Are We There
3.5 out of 5 Stars
There are albums which explore relationships, and then there’s Sharon Van Etten’s Are We There,which wallows in relationships, exults in them, curses them, clings to them, and generally dissects themand the two people involved in them, usually Van Etten as a first-person narrator and the guy she’s addressing, until there are no secrets left to reveal. At least until the pair wakes up the next morning and find out they’ve learned nothing.
Van Etten’s steadily ascendant career will likely continue to soar behind Are We There. To say she’s an excellent songwriter isn’t quite complete as a statement, because the words and music she writes don’t really come to life until she delivers them. She is a master of the slow build, often starting out in a weary deadpan before climbing to vocal heights, usually in multi-tracked harmonies, that leave no emotions on the table.
The new album takes a bit of a right turn from 2012’s wonderful, guitar-fueled Tramp by including more electronic textures. Van Etten, who produced along with collaborator Stewart Lerman, pops out of a buzzing rhythm on “Taking Chances” and sounds almost optimistic in the chorus of “Our Love” within the electro-pop textures, even if the verses aren’t quite so sure.
Oddly enough, it’s when she goes back to the electric guitars that things bog down. On songs like “Your Love Is Killing Me” and “You Know Me Well”, it seems like she’s trying to amp up the angst to match the musical setting, and goes a little overboard in the process. By contrast, the brass that underpins “Tarifa” and the “Be My Baby”-drums and prancing bass line of album-closer “Every Time The Sun Comes Up” allows Van Etten to show soul and humor, the latter quality much appreciated at the end of so many tough romantic scenarios.
Through it all, Van Etten poses questions that don’t have easy answers. Can anyone really cut loose their fears and jump whole-hearted into a relationship? Is love worth the pain? As self-aware as we are, do we even have the control to resist our better judgment when we do see trouble around the corner? As these questions seem to bleed across almost every song, it’s one of those rare albums these days that work better in one sitting than taken in bits and pieces, because some of the individual songs fail to pop. When they do, you can see that Van Etten is every bit worthy of the hype. Opening track “Afraid Of Nothing” hangs in a suspended musical atmosphere much like the stagnating relationship it details, as the singer imagines a time when all caution is finally thrown to the wind, the unspoken implication that such a day might never come. “I Know” is a mesmerizing piano ballad which effectively sums up the entire album’s worth of drama, Van Etten elongating syllables as if hoping the truth might emerge from them as long as she keeps them afloat.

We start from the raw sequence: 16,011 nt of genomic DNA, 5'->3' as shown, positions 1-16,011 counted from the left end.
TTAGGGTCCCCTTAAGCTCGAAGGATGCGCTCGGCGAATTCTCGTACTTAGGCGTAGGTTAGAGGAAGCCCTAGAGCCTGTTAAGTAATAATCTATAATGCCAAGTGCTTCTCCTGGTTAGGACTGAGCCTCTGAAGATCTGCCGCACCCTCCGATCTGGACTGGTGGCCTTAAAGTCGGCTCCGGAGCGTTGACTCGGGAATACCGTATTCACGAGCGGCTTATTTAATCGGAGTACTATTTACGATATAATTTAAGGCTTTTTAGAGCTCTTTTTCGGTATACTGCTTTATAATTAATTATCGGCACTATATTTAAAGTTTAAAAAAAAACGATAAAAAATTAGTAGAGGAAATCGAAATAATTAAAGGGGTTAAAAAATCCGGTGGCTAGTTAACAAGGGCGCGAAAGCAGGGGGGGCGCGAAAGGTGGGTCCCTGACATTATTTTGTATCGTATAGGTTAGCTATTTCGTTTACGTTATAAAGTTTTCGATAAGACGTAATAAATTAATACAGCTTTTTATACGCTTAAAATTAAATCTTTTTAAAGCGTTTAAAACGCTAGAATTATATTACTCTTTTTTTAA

Are We There is definitely an album that will reveal itself to you with closer attention and multiple listens, as opposed to Tramp, which was a little catchier with its obsessions right from the get-go. Nonetheless, Sharon Van Etten, who jokes about maybe progressing from a one-hit-wonder to a repeat offender on the closing track, doesn’t have to worry about her success being temporary. Hers is the kind of talent from which long careers are built.